Investigate mysteries for young readers

"No One Else Can Have You," by Kathleen Hale (HarperCollins, January 2014). Photo Credit: HarperCollins

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One of the reasons mysteries are a pleasure to read is that they follow a formula: A puzzle is introduced, investigated and solved. The combination of familiarity and suspense is thrilling yet satisfying. Schools introduce the mystery genre early, and the very youngest readers grasp the conventions and styles of the form: Close observation and thoughtful deduction lead to the truth. The detective may be bumbling or clever, tough or timid; the atmosphere may be cozy, noir or tinged with horror.

So it's no surprise that mysteries, even those for young readers, often refer to the classics in the genre. Kippy Bushman, the reluctant-until-riled investigator in Kathleen Hale's "No One Else Can Have You" (HarperTeen, $17.99, ages 14 and older) reflects on her role: "I mean, every good crime drama has some dame slowing the whole thing down, right? And yes, I guess technically I'm the dame." Detectives in noir mysteries always seem to be kissing people they shouldn't, which makes the role a natural one for teenage girls. Kippy Bushman could be the hormone- addled teenager in any young-adult novel, but she kisses her first bad boy between prison bars.

"No One Else Can Have You" belongs to another subgenre, too: the Midwestern Gothic, as established by the film "Fargo." Midwestern Gothic pulls back the chintz curtain on neighborliness. Kippy discovers that the drawback to a town like Friendship, Wisconsin, where everyone knows each other and people end half their sentences with "you betcha," is that the law may easily be "a sheriff whose first thought after a murder is maybe I can pin it on that guy I don't like."

Teenage girl detectives inevitably compare themselves to Nancy Drew (or are compared unflatteringly to her by snarling suspects). Millicent, the intrepid high-school newspaper reporter in Beth Fantaskey's "Buzz Kill" (Houghton Mifflin Harcourt, $17.99, ages 12 and older), takes Nancy Drew books out of the library for inspiration while investigating the murder of an unpopular football coach. This mystery becomes deliciously entangled with the mystery of an intriguing quarterback and his shady past. True to the Nancy Drew theme, "Buzz Kill" offers a fetching combination of adventure and wholesomeness, and any bookworm will love the subplot in which the crisis is betrayal by one's librarian (this is not a spoiler!).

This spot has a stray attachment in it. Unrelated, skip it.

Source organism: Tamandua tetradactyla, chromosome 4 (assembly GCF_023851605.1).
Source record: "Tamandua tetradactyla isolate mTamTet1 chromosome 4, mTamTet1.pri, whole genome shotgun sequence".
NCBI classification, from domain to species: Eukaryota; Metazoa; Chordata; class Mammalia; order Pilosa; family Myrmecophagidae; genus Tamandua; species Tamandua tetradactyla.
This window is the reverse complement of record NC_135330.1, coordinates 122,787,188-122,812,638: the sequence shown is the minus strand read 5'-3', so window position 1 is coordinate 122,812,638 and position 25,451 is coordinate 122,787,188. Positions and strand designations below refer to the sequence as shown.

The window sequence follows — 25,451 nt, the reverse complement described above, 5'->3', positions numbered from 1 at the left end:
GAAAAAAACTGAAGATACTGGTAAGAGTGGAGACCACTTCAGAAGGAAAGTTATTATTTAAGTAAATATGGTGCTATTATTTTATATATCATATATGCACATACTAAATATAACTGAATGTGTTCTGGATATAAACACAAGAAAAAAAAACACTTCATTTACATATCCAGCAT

As in adult mysteries, allusions to Sherlock Holmes are by far the most common. The detecting duo of Rohan Gavin's "Knightley and Son" (Bloomsbury, $16.99, ages 9-11) hit the London streets with the cry: "The game is afoot!" There are other references here, as well; Darkus Knightley and his dad prefer their sandwiches cut in "triangles, not squares," an instruction that, when repeated, comes to sound like James Bond's martinis ("shaken, not stirred"). Humor is a large part of the appeal of this book, not least because Darkus' dad, recently awakened from a coma, has a tendency to fall asleep at crucial moments.

The team of sleuths in Kate Messner's "Manhunt" (Scholastic, $16.99, ages 8-12, third in the Silver Jaguar Society mysteries) are children whose parents form a secret society devoted to the protection of cultural artifacts. But the glamour of international travel and being on a first-name basis with thugs from all over the world doesn't prevent these detectives from experiencing the usual childhood concerns, such as: Why can't my parents leave my newborn sister's side for a moment and help me fight crime? Or, what is the correct way to address a letter that begins, "I have the Mona Lisa"?

Sherlock Holmes' legendary skills in observation often are translated to other odd skills in detective stories. In "Mystery on Museum Mile," debut of the Eddie Red Undercover series by Marcia Wells (Houghton Mifflin Harcourt, $16.99, ages 9-12), the sixth-grade sleuth's photographic memory and talent for drawing what he remembers help him hunt art thieves known as the Picasso Gang. Eddie is African-American, but he'd be the last to want that pointed out. Ever since his parents got obsessed with discovering their heritage, Eddie complains, it's been "Egyptian-goddess-this and Hausa-warrior-that and things have reached an extreme barf level around here."

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Ollie, the funny sidekick in last year's "Moxie and the Art of Rule Breaking," has graduated to hero of his own book in "Ollie and the Science of Treasure Hunting," by Erin Dionne (Dial, $16.99, ages 10 and older). Although he has gone to a wilderness camp for relaxation after the excitement of Moxie's adventure, his ability to find hidden objects embroils him in a hunt for pirate treasure.

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